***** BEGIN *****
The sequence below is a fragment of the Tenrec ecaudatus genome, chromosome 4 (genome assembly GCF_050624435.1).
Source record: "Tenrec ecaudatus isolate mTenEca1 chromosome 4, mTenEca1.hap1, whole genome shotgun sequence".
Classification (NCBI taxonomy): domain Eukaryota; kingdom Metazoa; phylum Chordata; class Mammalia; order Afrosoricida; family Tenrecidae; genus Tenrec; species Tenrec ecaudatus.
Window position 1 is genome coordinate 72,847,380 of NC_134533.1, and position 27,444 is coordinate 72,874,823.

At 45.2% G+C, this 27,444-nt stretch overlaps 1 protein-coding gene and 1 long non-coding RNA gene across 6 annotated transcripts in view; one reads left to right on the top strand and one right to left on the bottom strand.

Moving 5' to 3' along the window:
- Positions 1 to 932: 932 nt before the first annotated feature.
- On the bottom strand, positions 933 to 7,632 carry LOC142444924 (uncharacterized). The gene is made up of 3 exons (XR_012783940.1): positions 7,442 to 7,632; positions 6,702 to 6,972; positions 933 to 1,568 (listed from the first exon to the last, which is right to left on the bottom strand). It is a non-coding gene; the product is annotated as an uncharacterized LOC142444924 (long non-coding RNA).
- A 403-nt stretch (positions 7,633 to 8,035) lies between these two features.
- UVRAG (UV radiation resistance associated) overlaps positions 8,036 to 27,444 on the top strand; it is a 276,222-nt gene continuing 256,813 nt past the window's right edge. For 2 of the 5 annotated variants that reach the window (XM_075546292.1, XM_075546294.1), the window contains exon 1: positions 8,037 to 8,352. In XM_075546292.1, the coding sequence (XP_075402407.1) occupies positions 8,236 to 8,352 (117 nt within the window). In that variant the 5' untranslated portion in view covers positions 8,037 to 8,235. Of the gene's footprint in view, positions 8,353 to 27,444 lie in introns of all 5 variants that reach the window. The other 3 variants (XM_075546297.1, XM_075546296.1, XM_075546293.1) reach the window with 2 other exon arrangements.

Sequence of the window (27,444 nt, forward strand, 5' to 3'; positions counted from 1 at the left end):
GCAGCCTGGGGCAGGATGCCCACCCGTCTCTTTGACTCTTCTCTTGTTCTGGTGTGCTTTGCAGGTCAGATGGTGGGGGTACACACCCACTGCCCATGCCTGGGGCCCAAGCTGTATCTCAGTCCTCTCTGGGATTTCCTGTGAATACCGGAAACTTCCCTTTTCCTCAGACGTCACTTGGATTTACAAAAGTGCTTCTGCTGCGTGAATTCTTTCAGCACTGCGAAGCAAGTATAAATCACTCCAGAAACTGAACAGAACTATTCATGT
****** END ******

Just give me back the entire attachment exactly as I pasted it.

The sequence below is a fragment of the Tenrec ecaudatus genome, chromosome 4 (genome assembly GCF_050624435.1).
Source record: "Tenrec ecaudatus isolate mTenEca1 chromosome 4, mTenEca1.hap1, whole genome shotgun sequence".
Classification (NCBI taxonomy): domain Eukaryota; kingdom Metazoa; phylum Chordata; class Mammalia; order Afrosoricida; family Tenrecidae; genus Tenrec; species Tenrec ecaudatus.
Window position 1 is genome coordinate 72,847,380 of NC_134533.1, and position 27,444 is coordinate 72,874,823.

At 45.2% G+C, this 27,444-nt stretch overlaps 1 protein-coding gene and 1 long non-coding RNA gene across 6 annotated transcripts in view; one reads left to right on the top strand and one right to left on the bottom strand.

Moving 5' to 3' along the window:
- Positions 1 to 932: 932 nt before the first annotated feature.
- On the bottom strand, positions 933 to 7,632 carry LOC142444924 (uncharacterized). The gene is made up of 3 exons (XR_012783940.1): positions 7,442 to 7,632; positions 6,702 to 6,972; positions 933 to 1,568 (listed from the first exon to the last, which is right to left on the bottom strand). It is a non-coding gene; the product is annotated as an uncharacterized LOC142444924 (long non-coding RNA).
- A 403-nt stretch (positions 7,633 to 8,035) lies between these two features.
- UVRAG (UV radiation resistance associated) overlaps positions 8,036 to 27,444 on the top strand; it is a 276,222-nt gene continuing 256,813 nt past the window's right edge. For 2 of the 5 annotated variants that reach the window (XM_075546292.1, XM_075546294.1), the window contains exon 1: positions 8,037 to 8,352. In XM_075546292.1, the coding sequence (XP_075402407.1) occupies positions 8,236 to 8,352 (117 nt within the window). In that variant the 5' untranslated portion in view covers positions 8,037 to 8,235. Of the gene's footprint in view, positions 8,353 to 27,444 lie in introns of all 5 variants that reach the window. The other 3 variants (XM_075546297.1, XM_075546296.1, XM_075546293.1) reach the window with 2 other exon arrangements.

Sequence of the window (27,444 nt, forward strand, 5' to 3'; positions counted from 1 at the left end):
GCAGCCTGGGGCAGGATGCCCACCCGTCTCTTTGACTCTTCTCTTGTTCTGGTGTGCTTTGCAGGTCAGATGGTGGGGGTACACACCCACTGCCCATGCCTGGGGCCCAAGCTGTATCTCAGTCCTCTCTGGGATTTCCTGTGAATACCGGAAACTTCCCTTTTCCTCAGACGTCACTTGGATTTACAAAAGTGCTTCTGCTGCGTGAATTCTTTCAGCACTGCGAAGCAAGTATAAATCACTCCAGAAACTGAACAGAACTATTCATGT